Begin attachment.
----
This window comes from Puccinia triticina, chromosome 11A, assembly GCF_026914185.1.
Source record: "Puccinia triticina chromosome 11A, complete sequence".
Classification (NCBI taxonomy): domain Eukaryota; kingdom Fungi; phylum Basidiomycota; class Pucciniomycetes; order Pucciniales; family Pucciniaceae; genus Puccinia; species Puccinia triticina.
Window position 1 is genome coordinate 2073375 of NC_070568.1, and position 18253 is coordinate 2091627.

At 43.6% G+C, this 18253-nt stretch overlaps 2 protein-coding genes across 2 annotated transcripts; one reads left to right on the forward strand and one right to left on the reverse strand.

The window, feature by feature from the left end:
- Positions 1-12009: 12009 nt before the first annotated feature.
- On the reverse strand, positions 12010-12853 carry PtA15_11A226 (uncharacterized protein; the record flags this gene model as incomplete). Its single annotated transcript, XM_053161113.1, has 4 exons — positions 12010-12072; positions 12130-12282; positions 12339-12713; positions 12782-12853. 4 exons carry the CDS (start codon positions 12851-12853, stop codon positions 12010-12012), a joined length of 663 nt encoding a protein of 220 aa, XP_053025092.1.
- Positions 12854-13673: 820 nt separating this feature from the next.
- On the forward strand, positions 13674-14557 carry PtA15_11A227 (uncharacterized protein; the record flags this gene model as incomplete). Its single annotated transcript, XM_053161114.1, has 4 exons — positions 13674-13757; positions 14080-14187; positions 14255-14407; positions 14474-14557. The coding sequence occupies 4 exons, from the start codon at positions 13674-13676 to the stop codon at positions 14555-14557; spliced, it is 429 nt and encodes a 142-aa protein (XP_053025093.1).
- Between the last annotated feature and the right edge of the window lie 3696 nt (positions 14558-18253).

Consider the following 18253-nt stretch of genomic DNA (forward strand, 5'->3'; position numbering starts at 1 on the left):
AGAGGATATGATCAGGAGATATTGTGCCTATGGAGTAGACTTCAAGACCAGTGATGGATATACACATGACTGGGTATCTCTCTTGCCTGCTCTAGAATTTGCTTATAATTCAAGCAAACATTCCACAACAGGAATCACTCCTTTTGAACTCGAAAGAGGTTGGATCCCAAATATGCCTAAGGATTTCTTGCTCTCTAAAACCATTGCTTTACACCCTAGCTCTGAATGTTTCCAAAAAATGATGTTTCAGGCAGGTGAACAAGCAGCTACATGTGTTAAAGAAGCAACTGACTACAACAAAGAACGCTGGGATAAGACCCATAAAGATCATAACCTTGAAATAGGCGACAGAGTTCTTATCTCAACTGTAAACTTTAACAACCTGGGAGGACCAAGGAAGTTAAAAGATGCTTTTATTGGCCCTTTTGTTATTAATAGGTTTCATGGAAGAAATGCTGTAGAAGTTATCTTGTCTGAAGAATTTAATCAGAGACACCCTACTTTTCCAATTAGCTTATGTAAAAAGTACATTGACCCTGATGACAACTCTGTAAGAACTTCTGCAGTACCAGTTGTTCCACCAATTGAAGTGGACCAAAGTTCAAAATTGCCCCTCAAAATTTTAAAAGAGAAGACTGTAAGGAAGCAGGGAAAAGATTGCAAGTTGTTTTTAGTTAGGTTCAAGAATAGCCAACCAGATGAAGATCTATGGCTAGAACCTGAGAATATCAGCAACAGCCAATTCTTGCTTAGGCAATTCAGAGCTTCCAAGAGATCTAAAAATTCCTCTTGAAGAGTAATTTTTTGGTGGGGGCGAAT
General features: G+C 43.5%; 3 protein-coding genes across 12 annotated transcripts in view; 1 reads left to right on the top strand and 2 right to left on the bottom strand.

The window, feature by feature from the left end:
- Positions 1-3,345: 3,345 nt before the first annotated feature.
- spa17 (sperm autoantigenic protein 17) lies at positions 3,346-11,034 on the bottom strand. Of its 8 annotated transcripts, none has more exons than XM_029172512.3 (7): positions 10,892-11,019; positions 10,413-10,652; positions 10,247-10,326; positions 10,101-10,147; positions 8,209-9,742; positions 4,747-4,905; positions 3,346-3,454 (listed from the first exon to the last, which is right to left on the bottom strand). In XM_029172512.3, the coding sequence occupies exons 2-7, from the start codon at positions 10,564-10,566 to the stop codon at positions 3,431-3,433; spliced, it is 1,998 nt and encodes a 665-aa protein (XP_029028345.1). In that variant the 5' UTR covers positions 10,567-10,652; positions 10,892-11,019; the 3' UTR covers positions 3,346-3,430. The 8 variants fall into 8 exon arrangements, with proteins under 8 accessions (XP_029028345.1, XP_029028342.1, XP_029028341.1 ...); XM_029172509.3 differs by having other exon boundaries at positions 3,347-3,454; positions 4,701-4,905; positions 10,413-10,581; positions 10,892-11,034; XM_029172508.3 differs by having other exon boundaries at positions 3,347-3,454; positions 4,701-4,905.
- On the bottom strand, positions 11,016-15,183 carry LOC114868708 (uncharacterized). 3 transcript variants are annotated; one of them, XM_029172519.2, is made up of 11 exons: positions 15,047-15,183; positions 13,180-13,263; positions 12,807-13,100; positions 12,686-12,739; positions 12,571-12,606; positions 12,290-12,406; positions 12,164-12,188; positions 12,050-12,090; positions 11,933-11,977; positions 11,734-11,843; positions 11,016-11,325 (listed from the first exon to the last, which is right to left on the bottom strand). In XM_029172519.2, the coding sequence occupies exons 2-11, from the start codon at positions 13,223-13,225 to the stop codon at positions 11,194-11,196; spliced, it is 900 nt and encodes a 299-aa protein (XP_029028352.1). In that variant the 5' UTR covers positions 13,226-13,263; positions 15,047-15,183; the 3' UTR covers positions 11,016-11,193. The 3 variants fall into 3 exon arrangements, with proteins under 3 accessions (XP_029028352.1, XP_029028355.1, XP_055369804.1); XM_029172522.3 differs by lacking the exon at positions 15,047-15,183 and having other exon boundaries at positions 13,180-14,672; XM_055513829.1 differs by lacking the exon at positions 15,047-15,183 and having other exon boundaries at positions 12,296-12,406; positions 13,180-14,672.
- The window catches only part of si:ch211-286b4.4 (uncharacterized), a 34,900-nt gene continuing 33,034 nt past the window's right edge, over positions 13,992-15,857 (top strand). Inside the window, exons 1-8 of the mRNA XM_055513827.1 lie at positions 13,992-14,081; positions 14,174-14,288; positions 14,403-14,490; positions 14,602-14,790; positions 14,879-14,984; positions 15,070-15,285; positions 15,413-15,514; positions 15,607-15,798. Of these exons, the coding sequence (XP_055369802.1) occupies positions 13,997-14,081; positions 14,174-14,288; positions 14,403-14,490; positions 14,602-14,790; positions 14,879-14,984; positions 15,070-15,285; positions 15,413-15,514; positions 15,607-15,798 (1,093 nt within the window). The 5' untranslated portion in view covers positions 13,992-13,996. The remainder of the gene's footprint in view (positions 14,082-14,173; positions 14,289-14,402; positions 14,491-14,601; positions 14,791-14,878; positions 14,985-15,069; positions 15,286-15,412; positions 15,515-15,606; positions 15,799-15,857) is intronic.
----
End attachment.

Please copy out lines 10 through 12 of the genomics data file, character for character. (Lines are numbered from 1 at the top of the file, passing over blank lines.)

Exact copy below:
- On the forward strand, positions 13674-14557 carry PtA15_11A227 (uncharacterized protein; the record flags this gene model as incomplete). Its single annotated transcript, XM_053161114.1, has 4 exons — positions 13674-13757; positions 14080-14187; positions 14255-14407; positions 14474-14557. The coding sequence occupies 4 exons, from the start codon at positions 13674-13676 to the stop codon at positions 14555-14557; spliced, it is 429 nt and encodes a 142-aa protein (XP_053025093.1).
- Between the last annotated feature and the right edge of the window lie 3696 nt (positions 14558-18253).

Consider the following 18253-nt stretch of genomic DNA (forward strand, 5'->3'; position numbering starts at 1 on the left):